Taking in the surroundings

A short tour of some hidden gems on campus

The University of Winnipeg (U of W) has a knack for making interesting places seem happenstance.

The best view:

The library’s collection level yields a persistently wonderful view of Winnipeg’s West End. Looking out of the window will show you an expanse of trees and houses and, with a strained-neck, a glimpse of the Health Sciences Centre to the north. 

Canad Inns Stadium used to be a prominent feature on the skyline, to give an indication of how far the eye can see. Whether it’s autumn’s palette, winter’s hoar frost, spring’s budding branches or summer’s lush green, this view is guaranteed to be most breathtaking at sunset. 

Off the walls:

The walls are teaming with parts of history people have sought to preserve. The ones that stand out include the story of the 1919 General Strike in second floor Bryce Hall outside the Oral History Centre, the plaque commemorating the victims of the Montreal Massacre outside of Gallery 1C03, the brief history of Centennial Hall on the third floor behind the escalators, a 1972 map of Winnipeg near the quiet room, student research including the impact of Amanda Todd’s suicide on perceptions of bullying which is showcased in the Psychology department and, outside 5L24, transcriptions of two books compiled around 1390 that describe the “discovery of the Western Hemisphere” by Icelandic explorers. 

Freud’s stairwell:

The top floor of the central stairwell in Lockhart Hall is a humble predecessor to Tumblr. Much of the public writing ranges from touching to inspirational. There are critiques of capitalism and politicians. Most notably, there is copious innuendo and descriptions of the simple pleasure of a bong. You don’t have to be a psychoanalyst to climb the stairs and appreciate the Wall of Voices.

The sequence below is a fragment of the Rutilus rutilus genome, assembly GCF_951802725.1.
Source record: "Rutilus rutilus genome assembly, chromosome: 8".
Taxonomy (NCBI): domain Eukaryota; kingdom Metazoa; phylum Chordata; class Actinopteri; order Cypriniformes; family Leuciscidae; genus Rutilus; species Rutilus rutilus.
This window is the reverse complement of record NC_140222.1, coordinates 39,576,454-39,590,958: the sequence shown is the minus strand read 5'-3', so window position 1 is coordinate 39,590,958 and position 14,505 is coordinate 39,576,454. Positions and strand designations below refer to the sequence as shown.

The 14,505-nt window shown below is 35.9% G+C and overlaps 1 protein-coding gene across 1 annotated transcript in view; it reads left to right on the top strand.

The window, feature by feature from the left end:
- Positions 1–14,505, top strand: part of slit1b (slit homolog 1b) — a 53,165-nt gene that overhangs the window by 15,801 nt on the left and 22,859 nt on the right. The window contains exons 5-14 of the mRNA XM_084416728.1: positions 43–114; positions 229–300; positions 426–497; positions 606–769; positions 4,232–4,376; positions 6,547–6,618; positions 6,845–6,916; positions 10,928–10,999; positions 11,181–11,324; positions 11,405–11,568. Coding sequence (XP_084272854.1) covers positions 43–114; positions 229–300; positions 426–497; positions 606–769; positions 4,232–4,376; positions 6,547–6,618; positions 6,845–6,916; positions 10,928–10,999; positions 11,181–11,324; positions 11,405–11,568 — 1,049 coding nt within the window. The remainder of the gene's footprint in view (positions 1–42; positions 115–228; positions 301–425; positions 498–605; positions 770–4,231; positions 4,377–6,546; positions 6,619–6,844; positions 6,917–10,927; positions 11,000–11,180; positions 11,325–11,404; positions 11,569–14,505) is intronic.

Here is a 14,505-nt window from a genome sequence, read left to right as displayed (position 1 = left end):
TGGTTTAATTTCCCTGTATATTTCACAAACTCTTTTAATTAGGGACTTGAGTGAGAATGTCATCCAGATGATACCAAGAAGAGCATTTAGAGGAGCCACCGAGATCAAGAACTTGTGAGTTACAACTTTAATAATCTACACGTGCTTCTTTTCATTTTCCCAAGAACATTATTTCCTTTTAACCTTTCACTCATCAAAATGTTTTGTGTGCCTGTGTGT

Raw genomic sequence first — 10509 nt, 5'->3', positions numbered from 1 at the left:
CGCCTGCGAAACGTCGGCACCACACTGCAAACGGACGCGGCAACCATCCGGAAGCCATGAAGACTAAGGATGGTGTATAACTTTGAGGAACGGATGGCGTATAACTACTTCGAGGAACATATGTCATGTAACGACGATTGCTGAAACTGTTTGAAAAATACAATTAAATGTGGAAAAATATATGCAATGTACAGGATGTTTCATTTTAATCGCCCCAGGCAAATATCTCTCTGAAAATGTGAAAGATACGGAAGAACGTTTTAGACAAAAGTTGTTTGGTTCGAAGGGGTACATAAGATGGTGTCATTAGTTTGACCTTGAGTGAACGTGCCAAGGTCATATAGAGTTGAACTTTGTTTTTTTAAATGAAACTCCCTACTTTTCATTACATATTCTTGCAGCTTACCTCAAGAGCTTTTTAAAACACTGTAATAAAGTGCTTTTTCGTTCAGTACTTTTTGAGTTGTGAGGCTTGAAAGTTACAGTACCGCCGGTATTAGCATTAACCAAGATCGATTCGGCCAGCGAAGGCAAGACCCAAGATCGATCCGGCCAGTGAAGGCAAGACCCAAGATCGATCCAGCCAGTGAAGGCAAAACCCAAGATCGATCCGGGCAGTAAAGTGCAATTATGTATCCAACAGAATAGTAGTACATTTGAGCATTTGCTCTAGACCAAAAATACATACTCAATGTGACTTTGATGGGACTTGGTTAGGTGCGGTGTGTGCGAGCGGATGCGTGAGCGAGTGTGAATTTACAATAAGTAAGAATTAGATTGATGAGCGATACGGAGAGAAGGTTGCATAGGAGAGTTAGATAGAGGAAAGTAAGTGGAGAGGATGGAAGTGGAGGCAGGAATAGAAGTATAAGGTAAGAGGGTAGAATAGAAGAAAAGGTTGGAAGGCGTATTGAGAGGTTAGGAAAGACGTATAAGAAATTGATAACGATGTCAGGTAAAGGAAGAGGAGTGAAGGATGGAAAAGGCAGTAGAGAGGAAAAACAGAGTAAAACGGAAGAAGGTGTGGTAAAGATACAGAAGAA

Hallway of natural light:

A secluded hallway on the fourth floor of Centennial is home to a lush array of large plants and ample sunlight. Either as a quiet place to read or chat, this hallway offers an incredibly relaxing environment with a view to match. 

Plug me in:

Plug In Institute of Contemporary Art, on the main floor of the Buhler Centre, is home to a little known resource library. Although membership is required to borrow the books, anyone can sit and read. The facility is home to hundreds of books spanning the arts and culture world and comfy stools to read on. There is even a small curated library section related to the ongoing installation. The art is completely free to view.


Possibly the most hidden gem on campus is CKUW 95.9 FM. The station is home to campus and community programing. Thousands of stickers adorn the walls. More music than you can shake a stick at is housed on shelves and the digital database. The staff are welcoming and make the trip up the yellow staircase in the buffeteria entirely worthwhile. They take being underground to a higher level. 

Published in Volume 71, Number 8 of The Uniter (October 27, 2016)

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